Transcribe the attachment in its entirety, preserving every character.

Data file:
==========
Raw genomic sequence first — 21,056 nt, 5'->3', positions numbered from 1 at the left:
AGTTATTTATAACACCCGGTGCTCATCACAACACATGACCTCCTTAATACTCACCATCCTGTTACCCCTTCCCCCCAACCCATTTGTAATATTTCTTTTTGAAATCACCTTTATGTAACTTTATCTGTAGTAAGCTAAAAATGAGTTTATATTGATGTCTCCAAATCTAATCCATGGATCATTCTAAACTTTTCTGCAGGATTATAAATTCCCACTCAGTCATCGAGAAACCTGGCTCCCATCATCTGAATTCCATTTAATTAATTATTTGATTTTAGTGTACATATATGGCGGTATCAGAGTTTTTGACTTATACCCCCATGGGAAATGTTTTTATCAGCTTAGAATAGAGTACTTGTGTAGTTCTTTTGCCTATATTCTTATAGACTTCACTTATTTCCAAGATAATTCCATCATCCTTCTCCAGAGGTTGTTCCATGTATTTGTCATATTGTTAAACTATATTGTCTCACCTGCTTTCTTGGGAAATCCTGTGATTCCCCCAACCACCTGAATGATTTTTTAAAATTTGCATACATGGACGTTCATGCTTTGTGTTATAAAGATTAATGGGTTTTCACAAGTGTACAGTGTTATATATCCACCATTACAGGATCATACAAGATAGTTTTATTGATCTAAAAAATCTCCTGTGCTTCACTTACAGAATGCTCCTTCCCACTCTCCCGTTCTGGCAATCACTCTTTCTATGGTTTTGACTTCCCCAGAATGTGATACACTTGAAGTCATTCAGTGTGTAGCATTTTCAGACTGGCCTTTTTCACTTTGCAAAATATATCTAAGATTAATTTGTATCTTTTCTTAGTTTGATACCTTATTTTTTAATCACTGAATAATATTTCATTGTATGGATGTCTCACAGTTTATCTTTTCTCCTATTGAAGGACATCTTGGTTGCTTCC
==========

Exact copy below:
Raw genomic sequence first — 21,056 nt, 5'->3', positions numbered from 1 at the left:
AGTTATTTATAACACCCGGTGCTCATCACAACACATGACCTCCTTAATACTCACCATCCTGTTACCCCTTCCCCCCAACCCATTTGTAATATTTCTTTTTGAAATCACCTTTATGTAACTTTATCTGTAGTAAGCTAAAAATGAGTTTATATTGATGTCTCCAAATCTAATCCATGGATCATTCTAAACTTTTCTGCAGGATTATAAATTCCCACTCAGTCATCGAGAAACCTGGCTCCCATCATCTGAATTCCATTTAATTAATTATTTGATTTTAGTGTACATATATGGCGGTATCAGAGTTTTTGACTTATACCCCCATGGGAAATGTTTTTATCAGCTTAGAATAGAGTACTTGTGTAGTTCTTTTGCCTATATTCTTATAGACTTCACTTATTTCCAAGATAATTCCATCATCCTTCTCCAGAGGTTGTTCCATGTATTTGTCATATTGTTAAACTATATTGTCTCACCTGCTTTCTTGGGAAATCCTGTGATTCCCCCAACCACCTGAATGATTTTTTAAAATTTGCATACATGGACGTTCATGCTTTGTGTTATAAAGATTAATGGGTTTTCACAAGTGTACAGTGTTATATATCCACCATTACAGGATCATACAAGATAGTTTTATTGATCTAAAAAATCTCCTGTGCTTCACTTACAGAATGCTCCTTCCCACTCTCCCGTTCTGGCAATCACTCTTTCTATGGTTTTGACTTCCCCAGAATGTGATACACTTGAAGTCATTCAGTGTGTAGCATTTTCAGACTGGCCTTTTTCACTTTGCAAAATATATCTAAGATTAATTTGTATCTTTTCTTAGTTTGATACCTTATTTTTTAATCACTGAATAATATTTCATTGTATGGATGTCTCACAGTTTATCTTTTCTCCTATTGAAGGACATCTTGGTTGCTTCC